From the first of November Australians living in rural and remote areas will be eligible to receive Medicare rebates for psychological treatments delivered in part via video conferencing. This is a step in the right direction, but there are still psychological treatments we know work, that remain unfunded.
Under the “Better Access to Mental Health Care Initiative” children and adults are eligible for up to ten face-to-face individual and group psychological therapy sessions per year. The scheme, which commenced in 2006, has been extremely successful and resulted in millions of Australians accessing critically needed mental health treatments.
But since its introduction there have been significant advances in delivering psychological treatments that are highly effective, require less therapist time and increase access for children, teenagers and their parents. Medicare restrictions do not currently provide rebates for these methods of delivering therapy, preventing thousands of young Australians from accessing these evidence-based approaches.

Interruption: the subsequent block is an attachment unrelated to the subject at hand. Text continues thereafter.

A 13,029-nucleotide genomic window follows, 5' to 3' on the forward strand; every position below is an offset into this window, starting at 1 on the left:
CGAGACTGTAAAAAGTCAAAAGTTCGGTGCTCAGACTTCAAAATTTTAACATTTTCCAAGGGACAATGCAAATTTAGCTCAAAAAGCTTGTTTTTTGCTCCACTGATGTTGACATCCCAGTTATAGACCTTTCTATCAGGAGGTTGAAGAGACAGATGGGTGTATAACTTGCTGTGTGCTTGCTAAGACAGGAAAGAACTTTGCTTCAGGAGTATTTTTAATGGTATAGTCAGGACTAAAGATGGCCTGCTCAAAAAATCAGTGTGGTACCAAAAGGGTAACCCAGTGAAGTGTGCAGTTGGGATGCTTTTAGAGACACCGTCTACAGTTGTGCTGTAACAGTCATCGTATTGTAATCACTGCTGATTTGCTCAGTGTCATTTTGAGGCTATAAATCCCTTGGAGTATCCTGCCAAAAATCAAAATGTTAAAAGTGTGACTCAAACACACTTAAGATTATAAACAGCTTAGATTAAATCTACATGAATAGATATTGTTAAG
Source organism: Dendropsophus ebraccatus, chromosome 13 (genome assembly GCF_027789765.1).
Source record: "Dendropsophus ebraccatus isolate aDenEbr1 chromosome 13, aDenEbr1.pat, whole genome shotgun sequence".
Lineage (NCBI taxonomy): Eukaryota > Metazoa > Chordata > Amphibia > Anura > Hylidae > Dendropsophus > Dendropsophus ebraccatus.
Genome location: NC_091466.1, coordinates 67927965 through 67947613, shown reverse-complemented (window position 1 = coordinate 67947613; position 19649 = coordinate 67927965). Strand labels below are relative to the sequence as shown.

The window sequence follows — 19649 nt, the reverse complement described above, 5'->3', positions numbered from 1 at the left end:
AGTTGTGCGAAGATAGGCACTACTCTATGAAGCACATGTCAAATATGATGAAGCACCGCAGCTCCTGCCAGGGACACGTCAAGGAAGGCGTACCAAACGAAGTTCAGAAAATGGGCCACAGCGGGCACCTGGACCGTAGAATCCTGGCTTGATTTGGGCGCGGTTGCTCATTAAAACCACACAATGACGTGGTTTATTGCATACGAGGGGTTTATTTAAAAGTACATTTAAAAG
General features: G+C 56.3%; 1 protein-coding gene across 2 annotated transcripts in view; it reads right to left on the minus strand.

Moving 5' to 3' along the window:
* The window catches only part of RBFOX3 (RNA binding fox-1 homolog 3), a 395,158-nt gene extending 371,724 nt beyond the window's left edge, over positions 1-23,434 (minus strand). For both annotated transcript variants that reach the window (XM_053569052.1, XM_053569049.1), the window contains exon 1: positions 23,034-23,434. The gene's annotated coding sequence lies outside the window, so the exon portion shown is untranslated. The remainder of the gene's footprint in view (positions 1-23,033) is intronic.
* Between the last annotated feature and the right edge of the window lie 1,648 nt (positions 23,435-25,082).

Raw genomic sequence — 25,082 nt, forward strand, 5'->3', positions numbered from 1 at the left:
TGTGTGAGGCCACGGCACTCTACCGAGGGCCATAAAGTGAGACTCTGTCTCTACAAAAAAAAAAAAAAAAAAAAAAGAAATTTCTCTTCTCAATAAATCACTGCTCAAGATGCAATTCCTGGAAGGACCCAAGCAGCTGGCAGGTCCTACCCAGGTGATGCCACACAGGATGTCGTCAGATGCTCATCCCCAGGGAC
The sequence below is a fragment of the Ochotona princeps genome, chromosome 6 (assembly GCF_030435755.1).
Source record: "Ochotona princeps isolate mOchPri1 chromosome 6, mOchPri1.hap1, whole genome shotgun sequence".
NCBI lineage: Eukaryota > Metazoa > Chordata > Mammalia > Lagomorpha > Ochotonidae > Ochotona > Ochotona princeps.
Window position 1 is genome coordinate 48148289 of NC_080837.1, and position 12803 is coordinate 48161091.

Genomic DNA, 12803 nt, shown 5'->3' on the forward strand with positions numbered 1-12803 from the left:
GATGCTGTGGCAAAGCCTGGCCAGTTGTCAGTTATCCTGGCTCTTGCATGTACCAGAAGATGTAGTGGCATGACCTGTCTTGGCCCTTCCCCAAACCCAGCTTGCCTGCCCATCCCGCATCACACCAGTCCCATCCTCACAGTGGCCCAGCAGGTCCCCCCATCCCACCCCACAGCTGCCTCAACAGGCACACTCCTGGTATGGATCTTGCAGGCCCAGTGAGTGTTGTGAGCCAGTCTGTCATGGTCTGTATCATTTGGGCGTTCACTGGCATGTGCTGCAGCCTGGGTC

A large body of research has shown psychological interventions delivered to parents alone (without child involvement) are highly effective for treating children’s mental health conditions.
Brief parent interventions (five or six sessions) have been found to decrease child anxiety. They also reduce disruptive behaviour problems such as tantrums, arguments and non-compliance in children and teenagers.
And most child-focused interventions require some parent-only time to discuss sensitive issues related to the child and teach parents skills to support their child. Currently, to receive a rebate, children must be present at all sessions.
Internet delivered treatment
Recent advances have been made in the delivery of psychological treatments via the internet. These treatments are delivered to children and parents using written text, audio files, cartoons, videos and interactive games through websites or computer programs.
– Ella L. Oar, Jennie Hudson, Viviana Wuthrich
Photo source – Flickr.com